Both Koreas agree upon joint celebratory events

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Both Koreas agree upon joint celebratory events

North and South Korea agreed to work toward joint events commemorating the 15th anniversary of a landmark declaration adopted in 2000 in the first inter-Korean summit in Pyongyang as well as the 70th anniversary of the peninsula’s liberation from Japanese colonial rule.

During a press briefing on Friday, the civic group All-Korean Committee for Implementation of June 15 Joint Declaration, said that the two sides had agreed to hold a combined event in Seoul from June 14 to 16 to mark the declaration.

The civic group held talks with their North Korean counterparts from Tuesday to Thursday in the Chinese city of Shenyang.

The joint declaration adopted in the summit between former South Korean President Kim Dae-jung and former North Korean leader Kim Jong-il opened an array of business and cultural exchanges between the two rivals. As a result, in 2004, Seoul and Pyongyang launched the Kaesong Joint Industrial Complex, at which more than 53,000 North Koreans are employed by 124 South Korean companies.

The civic group said it had tentatively agreed with representatives from Pyongyang that the event for the declaration will take place in Seoul because of the lack of time needed to host such a meeting in Pyongyang.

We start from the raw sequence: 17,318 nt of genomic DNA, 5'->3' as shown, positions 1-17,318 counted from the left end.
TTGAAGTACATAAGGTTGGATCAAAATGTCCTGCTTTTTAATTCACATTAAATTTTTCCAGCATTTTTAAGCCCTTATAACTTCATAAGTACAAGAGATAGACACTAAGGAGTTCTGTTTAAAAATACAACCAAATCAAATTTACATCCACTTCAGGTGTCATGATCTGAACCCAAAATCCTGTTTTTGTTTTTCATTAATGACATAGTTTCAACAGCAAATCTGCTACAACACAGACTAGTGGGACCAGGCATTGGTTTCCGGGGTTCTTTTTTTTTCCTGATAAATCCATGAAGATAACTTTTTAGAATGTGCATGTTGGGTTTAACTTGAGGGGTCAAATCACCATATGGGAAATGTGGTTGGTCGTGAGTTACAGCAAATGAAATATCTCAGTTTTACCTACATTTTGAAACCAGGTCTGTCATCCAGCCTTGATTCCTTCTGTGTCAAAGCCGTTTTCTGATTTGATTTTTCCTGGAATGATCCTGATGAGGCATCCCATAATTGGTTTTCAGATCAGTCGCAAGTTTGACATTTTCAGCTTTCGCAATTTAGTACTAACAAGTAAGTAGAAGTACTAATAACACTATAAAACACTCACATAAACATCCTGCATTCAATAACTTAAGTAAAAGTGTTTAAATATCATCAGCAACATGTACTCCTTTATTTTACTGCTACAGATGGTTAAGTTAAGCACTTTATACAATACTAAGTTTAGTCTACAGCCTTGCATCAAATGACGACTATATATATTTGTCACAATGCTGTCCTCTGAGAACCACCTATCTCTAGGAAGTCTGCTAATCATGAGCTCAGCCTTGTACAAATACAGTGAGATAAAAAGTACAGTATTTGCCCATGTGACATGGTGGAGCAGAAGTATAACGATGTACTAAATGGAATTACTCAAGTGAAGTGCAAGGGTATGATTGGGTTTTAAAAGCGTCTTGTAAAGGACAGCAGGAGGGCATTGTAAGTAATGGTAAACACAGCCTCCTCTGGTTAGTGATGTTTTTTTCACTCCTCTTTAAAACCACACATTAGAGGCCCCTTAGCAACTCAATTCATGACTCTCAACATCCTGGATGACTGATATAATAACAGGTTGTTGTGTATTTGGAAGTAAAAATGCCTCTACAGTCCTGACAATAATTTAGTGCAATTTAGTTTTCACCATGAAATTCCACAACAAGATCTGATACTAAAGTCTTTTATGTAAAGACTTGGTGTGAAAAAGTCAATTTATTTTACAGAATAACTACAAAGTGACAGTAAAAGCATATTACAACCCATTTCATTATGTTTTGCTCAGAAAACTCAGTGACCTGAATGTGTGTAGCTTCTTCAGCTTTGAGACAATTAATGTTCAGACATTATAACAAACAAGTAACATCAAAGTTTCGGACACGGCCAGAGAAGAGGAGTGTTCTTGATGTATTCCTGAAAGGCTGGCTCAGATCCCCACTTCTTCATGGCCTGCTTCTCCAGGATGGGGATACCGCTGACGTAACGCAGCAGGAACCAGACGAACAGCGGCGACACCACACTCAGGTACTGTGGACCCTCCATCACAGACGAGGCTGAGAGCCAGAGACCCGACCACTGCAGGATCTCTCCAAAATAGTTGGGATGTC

The group also said the two sides agreed to designate the time period from June 15 to Aug. 15 to work together to foster exchanges and cooperation in sports, arts and culture.

The group said a venue has not been decided upon for the event to commemorate the 70th anniversary of the end of Japanese colonial rule. Officials added that the committee hopes to hold a meeting once a week to settle remaining issues for the event, which will include determining the scope of activities.

“Given the historical magnitude of hosting a commemoration for Liberation Day on Aug. 15, we agreed to review all possible options [in the coming months],” said Lee Seong-hwan, a spokesman for the committee.

Many observers expect the events could help ease strained inter-Korean relations. The South Korean government allowed representatives from the civic group to meet with their North Korean counterparts for the first time in five years.

Seoul previously banned civic group officials from holding such talks after it imposed punitive sanctions in May 2010, following North Korea’s fatal attack two months earlier on the Cheonan warship, which killed 46 sailors.

Pyongyang has denied responsibility for the sinking and has refused to apologize for the incident.

The last time the two Koreas held a joint event was in 2008 at Mount Kumgang in the North.

However, a possible shift in tensions appeared noticeable after the Ministry of Unification approved a meeting between representatives from Seoul and Pyongyang.

“The timing will provide a good opportunity for the Park Geun-hye administration to manage a breakthrough in deadlocked inter-Korean relations,” said a senior presidential aide, who spoke on the condition of anonymity. “Pyongyang’s cooperative response is crucial.”

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